With the 2013 NBA draft upon us, there should be roughly 100 prospects in play for only 60 positions.
These rankings are based on everything we've seen from day one of the season until each player's final workouts.
There's no doubt this has been one of the more unusual evaluation processes. Between injuries, a lack of standout talent and an influx of international mysteries, we should be in for one of the more unpredictable rookie classes in recent memory.
Players will be removed from this list accordingly as they are taken off the draft board, keeping you up to date with all of the picks taking place Thursday night in the Barclays Center in Brooklyn, New York.
C.J. Leslie has been a prospect to watch since his first game at N.C. State in 2010. But over the last three years, he's never managed to maximize his draft stock. He came back twice with something to prove, but I'm not sure his point was ever made.
We're still asking the same questions now as we were back then. Most of them concern his lack of a position at the next level.
Leslie is a pure power forward with the body of a wing. He is one of the top athletes in the class, and at 6'9'' with a 7'2'' wingspan, the appeal here is obvious. However, at 209 pounds, he might have trouble with the contact and punishment given by NBA frontcourts on both sides of the ball.
He'll be considered one of the higher-risk, higher-reward options on draft day. Leslie does offer value, though, as a second-round pick.
After multiple off-the-court issues and suffering a torn ACL as a junior, Trevor Mbakwe's draft stock is not where it once was. He is a serious talent, and at one point in his career, he was projected as a potential lottery pick.
He has the strength and toughness coaches love to see from their power forward, and although he's undersized, his enormous 7'4'' wingspan and baseball-mitt hands help make up for it.
Earlier in the year, Mbakwe manhandled Cody Zeller in a huge upset over Indiana. He's one of top rebounders in the class, and he has a post game worthy of feeding if he's given room to operate.
Mbakwe might be able to regain some of his upside if his knees ever get back some of their explosiveness.
James Southerland is on NBA radars for one reason and one reason only.
With scouts in attendance at Madison Square Garden for this year's Big East tournament, Southerland shot a combined 19-of-33 from downtown. Some of those threes came from roughly 28 feet from the hoop.
Earlier this season, he dropped nine triples for 35 points in a nonconference showdown at Arkansas.
He finished the year shooting nearly 40 percent from downtown, but at 6'8'' with long arms and above-the-rim athleticism, that number looks a whole lot more attractive.
The value of reliable long-range shooters has begun to increase. Southerland has the tools to become a team's secret weapon off the bench.
Robert Covington has been attracting NBA scouts to Tennessee State for a couple of years now, as they remain intrigued with his jumper, athleticism and consistent production.
Covington averaged 17 points per game in back-to-back years, and he shot over 44 percent from three as a sophomore and junior. He has a lights-out stroke from deep with a quick, balanced release, and he can finish above the rim when the opportunity presents itself.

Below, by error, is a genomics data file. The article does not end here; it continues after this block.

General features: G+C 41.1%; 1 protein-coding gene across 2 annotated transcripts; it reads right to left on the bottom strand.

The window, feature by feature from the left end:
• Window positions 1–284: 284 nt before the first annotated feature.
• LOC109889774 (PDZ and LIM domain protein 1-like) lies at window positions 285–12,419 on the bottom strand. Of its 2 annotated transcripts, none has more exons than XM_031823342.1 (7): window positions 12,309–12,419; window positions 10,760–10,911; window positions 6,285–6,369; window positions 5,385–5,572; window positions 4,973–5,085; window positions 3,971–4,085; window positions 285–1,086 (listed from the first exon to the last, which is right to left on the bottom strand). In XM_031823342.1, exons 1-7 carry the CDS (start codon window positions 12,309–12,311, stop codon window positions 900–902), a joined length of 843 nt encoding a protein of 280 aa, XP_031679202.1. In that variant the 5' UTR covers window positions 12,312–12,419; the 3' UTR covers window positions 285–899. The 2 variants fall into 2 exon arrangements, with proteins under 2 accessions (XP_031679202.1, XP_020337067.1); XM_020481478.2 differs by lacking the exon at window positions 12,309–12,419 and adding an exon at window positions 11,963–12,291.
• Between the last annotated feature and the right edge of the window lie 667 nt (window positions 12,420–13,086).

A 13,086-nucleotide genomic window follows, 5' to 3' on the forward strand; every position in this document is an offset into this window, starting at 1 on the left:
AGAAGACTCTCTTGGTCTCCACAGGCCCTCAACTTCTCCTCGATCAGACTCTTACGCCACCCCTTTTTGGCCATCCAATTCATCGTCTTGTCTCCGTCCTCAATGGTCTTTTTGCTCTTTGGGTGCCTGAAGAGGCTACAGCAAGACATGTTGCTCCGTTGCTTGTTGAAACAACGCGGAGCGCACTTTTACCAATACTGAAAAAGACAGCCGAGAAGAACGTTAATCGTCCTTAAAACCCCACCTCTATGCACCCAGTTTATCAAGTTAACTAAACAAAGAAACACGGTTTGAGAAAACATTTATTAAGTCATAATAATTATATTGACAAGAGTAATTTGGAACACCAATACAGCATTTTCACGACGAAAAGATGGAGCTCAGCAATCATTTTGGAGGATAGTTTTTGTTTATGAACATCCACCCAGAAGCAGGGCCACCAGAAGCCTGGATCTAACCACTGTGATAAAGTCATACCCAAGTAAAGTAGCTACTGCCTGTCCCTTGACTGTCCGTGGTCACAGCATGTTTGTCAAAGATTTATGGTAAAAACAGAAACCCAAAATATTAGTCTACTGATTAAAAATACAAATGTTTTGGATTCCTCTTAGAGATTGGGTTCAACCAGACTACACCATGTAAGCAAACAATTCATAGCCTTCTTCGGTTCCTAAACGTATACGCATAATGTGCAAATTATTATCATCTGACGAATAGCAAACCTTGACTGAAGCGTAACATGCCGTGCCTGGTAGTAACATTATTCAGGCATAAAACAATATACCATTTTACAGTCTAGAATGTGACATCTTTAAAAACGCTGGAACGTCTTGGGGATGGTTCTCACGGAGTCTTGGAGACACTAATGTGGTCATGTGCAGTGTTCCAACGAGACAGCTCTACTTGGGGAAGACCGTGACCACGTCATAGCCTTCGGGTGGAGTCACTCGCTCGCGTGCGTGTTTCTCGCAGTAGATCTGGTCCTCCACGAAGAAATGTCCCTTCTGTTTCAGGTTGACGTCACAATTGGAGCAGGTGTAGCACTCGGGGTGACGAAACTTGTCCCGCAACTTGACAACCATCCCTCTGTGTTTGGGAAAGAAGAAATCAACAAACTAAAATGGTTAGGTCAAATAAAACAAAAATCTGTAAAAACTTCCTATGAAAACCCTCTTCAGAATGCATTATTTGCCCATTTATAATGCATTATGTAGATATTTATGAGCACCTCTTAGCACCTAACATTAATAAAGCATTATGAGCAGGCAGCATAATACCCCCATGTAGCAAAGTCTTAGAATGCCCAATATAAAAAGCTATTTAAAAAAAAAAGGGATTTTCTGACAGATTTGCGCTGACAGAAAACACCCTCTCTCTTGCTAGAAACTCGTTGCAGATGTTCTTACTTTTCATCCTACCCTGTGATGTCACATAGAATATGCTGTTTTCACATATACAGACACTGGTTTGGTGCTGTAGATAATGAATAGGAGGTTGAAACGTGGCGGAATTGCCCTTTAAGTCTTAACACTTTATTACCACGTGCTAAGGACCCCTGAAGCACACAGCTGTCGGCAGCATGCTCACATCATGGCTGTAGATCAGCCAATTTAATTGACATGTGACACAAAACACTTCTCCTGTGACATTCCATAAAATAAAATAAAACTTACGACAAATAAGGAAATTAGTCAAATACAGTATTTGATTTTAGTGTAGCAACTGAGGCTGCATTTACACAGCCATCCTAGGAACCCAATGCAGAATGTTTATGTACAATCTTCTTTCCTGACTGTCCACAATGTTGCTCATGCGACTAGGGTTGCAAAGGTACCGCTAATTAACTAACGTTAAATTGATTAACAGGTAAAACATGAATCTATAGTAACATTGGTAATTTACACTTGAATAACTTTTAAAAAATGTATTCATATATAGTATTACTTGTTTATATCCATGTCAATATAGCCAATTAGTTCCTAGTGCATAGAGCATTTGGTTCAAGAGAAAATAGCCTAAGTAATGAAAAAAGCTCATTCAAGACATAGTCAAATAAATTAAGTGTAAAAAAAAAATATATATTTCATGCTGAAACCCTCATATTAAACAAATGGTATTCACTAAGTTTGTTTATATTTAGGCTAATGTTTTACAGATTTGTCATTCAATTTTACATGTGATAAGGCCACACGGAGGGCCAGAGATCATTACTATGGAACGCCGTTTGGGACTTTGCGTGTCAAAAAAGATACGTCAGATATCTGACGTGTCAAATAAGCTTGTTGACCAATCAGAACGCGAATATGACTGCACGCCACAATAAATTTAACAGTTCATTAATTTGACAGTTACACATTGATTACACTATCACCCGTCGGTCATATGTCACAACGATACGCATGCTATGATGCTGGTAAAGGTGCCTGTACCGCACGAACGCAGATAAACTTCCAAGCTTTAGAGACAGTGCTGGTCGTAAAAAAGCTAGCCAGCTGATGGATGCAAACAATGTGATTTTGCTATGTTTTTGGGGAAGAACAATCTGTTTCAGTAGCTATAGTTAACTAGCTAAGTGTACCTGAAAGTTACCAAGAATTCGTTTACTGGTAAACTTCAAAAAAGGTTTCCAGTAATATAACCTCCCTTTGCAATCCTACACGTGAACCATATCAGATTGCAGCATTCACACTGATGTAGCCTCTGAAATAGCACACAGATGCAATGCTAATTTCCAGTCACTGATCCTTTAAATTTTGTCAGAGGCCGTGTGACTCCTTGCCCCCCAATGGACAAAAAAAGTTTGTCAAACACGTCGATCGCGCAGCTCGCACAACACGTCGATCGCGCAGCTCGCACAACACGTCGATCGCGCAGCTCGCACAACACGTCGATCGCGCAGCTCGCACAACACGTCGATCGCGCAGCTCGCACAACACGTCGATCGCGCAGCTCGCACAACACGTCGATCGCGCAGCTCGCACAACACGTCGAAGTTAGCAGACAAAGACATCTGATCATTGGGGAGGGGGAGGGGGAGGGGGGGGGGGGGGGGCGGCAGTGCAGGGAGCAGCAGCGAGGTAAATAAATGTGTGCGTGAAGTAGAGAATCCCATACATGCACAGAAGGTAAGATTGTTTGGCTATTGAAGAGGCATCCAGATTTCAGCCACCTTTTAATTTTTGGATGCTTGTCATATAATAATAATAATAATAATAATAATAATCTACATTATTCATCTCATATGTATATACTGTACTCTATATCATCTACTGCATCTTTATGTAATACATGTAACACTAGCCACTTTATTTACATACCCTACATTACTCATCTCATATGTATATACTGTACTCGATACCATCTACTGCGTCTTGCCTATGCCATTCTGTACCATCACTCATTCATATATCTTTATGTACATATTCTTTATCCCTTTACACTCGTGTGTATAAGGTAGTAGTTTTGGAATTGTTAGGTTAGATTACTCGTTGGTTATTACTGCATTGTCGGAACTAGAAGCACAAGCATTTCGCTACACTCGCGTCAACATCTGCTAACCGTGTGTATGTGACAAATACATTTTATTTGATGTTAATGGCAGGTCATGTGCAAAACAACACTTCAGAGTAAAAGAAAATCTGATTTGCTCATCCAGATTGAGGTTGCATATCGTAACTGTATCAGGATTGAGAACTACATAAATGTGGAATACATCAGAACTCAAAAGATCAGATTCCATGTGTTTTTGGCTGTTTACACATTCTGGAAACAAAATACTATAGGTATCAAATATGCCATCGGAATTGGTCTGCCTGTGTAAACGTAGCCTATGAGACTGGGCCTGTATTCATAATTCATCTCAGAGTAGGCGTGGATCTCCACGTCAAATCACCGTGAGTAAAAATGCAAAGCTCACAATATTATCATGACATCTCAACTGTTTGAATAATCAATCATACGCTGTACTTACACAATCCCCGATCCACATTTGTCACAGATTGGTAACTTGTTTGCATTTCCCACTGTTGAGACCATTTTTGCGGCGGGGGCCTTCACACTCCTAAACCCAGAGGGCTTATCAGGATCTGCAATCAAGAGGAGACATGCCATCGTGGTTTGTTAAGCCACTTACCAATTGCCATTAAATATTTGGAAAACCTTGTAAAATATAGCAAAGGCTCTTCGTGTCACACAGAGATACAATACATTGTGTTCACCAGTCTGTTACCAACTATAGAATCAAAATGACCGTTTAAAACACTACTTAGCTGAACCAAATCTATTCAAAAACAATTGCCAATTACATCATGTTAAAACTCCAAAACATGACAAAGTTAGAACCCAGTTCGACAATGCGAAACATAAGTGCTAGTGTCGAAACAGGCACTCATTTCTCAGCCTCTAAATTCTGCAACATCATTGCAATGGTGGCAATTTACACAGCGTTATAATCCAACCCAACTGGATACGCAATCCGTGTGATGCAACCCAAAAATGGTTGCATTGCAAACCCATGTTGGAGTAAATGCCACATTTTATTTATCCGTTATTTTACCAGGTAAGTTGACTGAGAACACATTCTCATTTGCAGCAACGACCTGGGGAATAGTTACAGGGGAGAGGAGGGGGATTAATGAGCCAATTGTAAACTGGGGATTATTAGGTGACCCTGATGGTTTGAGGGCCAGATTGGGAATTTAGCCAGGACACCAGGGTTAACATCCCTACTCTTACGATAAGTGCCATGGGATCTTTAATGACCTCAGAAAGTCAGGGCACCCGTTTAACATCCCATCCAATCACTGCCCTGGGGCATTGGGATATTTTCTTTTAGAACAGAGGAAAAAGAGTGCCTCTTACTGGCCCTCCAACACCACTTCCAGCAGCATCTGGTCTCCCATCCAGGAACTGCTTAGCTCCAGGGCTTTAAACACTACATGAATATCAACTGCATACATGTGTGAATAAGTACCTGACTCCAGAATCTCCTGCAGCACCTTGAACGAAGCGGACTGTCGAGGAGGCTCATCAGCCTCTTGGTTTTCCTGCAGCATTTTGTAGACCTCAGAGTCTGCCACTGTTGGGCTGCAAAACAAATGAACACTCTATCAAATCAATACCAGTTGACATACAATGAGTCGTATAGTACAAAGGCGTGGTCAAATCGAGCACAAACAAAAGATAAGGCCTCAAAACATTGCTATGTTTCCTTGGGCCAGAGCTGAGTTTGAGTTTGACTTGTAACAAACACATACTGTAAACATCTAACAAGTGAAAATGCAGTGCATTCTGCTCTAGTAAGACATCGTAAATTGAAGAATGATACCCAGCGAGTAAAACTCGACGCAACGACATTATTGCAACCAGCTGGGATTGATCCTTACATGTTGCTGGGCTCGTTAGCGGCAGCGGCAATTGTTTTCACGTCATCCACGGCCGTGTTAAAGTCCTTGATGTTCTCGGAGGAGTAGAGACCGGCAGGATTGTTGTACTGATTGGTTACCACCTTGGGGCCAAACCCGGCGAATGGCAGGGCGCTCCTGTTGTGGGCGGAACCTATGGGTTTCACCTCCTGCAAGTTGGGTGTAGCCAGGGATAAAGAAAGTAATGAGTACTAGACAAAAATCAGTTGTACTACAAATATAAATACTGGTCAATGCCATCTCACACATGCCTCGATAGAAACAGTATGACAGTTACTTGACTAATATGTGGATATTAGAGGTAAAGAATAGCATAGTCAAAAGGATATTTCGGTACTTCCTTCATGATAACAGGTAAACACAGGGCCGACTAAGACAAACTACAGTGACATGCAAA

His upside is limited, as he lacks much of an off-the-dribble game, but teams in need of shot-making should look his way in Round 2.
Jackie Carmichael took that next step as a senior, improving as a scorer and interior defender for Illinois State. He averaged 17.4 points, 9.3 boards and 2.1 blocks in 30 minutes a game, using his physically imposing frame to bully frontcourts inside.
At 6'9'', 241 pounds, Carmichael has the strength, size and athleticism likely to translate from one level to the next. He also finishes strong around the rim and cleans the glass. And though his perimeter game is limited, his interior presence is routinely felt.
Though not a guy likely to score in the pros the way he did in college, Carmichael would be a pleasant addition to a team looking to beef up its front line.
Although Shane Larkin drew a lot of credit for Miami’s incredible season, Kenny Kadji was a major—and underrated—reason for the success of the Hurricanes.
The 6’10” power forward’s offensive versatility constantly confused defenses, as he could just as easily go to work in the post or spread the floor with his perimeter shooting. He projects as a stretch 4 after knocking down 1.3 three-pointers per game as a senior.
Holding him back are two flaws in the resume: his defense and age. Kadji is already 25 years old, so he’s been facing far younger competition and no longer has as much time to develop at the next level.
After finishing his college career with a loss to Houston in the first round of the College Basketball Invitational, Myck Kabongo made the strange decision to enter the NBA draft while his stock was lower than ever before.
Many once viewed the Canadian floor general as a lottery candidate, but a lackluster freshman season and a 23-game suspension depressed perception of him rather dramatically.
For all his skills distributing the ball, Kabongo never developed into a potent scorer. He averaged 14.6 points per game as a sophomore, but those came on 41.8 percent shooting.